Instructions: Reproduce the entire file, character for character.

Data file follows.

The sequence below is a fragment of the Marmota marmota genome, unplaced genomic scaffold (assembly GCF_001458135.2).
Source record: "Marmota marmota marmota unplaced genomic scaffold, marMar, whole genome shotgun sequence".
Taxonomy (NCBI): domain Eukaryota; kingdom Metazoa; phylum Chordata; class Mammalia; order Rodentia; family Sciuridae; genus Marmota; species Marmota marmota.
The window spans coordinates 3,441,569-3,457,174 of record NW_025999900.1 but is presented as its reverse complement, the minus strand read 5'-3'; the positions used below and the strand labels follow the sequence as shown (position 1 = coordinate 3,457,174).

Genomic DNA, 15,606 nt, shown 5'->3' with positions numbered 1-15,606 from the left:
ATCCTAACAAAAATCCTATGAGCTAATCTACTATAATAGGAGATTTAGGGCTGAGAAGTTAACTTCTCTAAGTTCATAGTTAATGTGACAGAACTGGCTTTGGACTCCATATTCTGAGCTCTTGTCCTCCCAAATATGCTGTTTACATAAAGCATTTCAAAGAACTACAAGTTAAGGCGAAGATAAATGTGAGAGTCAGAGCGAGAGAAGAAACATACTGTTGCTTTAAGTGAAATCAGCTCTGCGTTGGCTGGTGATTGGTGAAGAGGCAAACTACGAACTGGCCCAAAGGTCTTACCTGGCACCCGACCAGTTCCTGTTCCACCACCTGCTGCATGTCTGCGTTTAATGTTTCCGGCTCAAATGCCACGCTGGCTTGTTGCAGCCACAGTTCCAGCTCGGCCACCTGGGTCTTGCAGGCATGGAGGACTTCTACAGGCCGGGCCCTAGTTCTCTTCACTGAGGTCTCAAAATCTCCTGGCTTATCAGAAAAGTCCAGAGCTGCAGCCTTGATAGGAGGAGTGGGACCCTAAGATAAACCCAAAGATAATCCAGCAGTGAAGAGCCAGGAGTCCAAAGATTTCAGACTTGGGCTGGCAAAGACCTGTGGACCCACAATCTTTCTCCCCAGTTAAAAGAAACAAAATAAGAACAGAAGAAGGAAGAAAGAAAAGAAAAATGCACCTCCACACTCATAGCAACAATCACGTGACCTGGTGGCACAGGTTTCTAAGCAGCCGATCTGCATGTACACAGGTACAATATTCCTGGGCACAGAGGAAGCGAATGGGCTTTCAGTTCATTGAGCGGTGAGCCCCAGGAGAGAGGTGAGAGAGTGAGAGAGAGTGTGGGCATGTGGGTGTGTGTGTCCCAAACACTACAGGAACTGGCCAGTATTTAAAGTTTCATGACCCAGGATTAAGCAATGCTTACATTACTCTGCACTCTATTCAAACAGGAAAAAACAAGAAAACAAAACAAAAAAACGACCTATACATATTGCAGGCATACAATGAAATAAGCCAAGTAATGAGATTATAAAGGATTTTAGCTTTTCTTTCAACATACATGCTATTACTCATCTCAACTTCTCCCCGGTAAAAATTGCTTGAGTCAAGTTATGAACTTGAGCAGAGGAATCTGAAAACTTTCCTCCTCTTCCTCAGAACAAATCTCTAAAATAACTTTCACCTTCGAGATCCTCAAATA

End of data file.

The sequence below is a fragment of the Marmota marmota genome, unplaced genomic scaffold (assembly GCF_001458135.2).
Source record: "Marmota marmota marmota unplaced genomic scaffold, marMar, whole genome shotgun sequence".
Taxonomy (NCBI): domain Eukaryota; kingdom Metazoa; phylum Chordata; class Mammalia; order Rodentia; family Sciuridae; genus Marmota; species Marmota marmota.
The window spans coordinates 3,441,569-3,457,174 of record NW_025999900.1 but is presented as its reverse complement, the minus strand read 5'-3'; the positions used below and the strand labels follow the sequence as shown (position 1 = coordinate 3,457,174).

Genomic DNA, 15,606 nt, shown 5'->3' with positions numbered 1-15,606 from the left:
ATCCTAACAAAAATCCTATGAGCTAATCTACTATAATAGGAGATTTAGGGCTGAGAAGTTAACTTCTCTAAGTTCATAGTTAATGTGACAGAACTGGCTTTGGACTCCATATTCTGAGCTCTTGTCCTCCCAAATATGCTGTTTACATAAAGCATTTCAAAGAACTACAAGTTAAGGCGAAGATAAATGTGAGAGTCAGAGCGAGAGAAGAAACATACTGTTGCTTTAAGTGAAATCAGCTCTGCGTTGGCTGGTGATTGGTGAAGAGGCAAACTACGAACTGGCCCAAAGGTCTTACCTGGCACCCGACCAGTTCCTGTTCCACCACCTGCTGCATGTCTGCGTTTAATGTTTCCGGCTCAAATGCCACGCTGGCTTGTTGCAGCCACAGTTCCAGCTCGGCCACCTGGGTCTTGCAGGCATGGAGGACTTCTACAGGCCGGGCCCTAGTTCTCTTCACTGAGGTCTCAAAATCTCCTGGCTTATCAGAAAAGTCCAGAGCTGCAGCCTTGATAGGAGGAGTGGGACCCTAAGATAAACCCAAAGATAATCCAGCAGTGAAGAGCCAGGAGTCCAAAGATTTCAGACTTGGGCTGGCAAAGACCTGTGGACCCACAATCTTTCTCCCCAGTTAAAAGAAACAAAATAAGAACAGAAGAAGGAAGAAAGAAAAGAAAAATGCACCTCCACACTCATAGCAACAATCACGTGACCTGGTGGCACAGGTTTCTAAGCAGCCGATCTGCATGTACACAGGTACAATATTCCTGGGCACAGAGGAAGCGAATGGGCTTTCAGTTCATTGAGCGGTGAGCCCCAGGAGAGAGGTGAGAGAGTGAGAGAGAGTGTGGGCATGTGGGTGTGTGTGTCCCAAACACTACAGGAACTGGCCAGTATTTAAAGTTTCATGACCCAGGATTAAGCAATGCTTACATTACTCTGCACTCTATTCAAACAGGAAAAAACAAGAAAACAAAACAAAAAAACGACCTATACATATTGCAGGCATACAATGAAATAAGCCAAGTAATGAGATTATAAAGGATTTTAGCTTTTCTTTCAACATACATGCTATTACTCATCTCAACTTCTCCCCGGTAAAAATTGCTTGAGTCAAGTTATGAACTTGAGCAGAGGAATCTGAAAACTTTCCTCCTCTTCCTCAGAACAAATCTCTAAAATAACTTTCACCTTCGAGATCCTCAAATA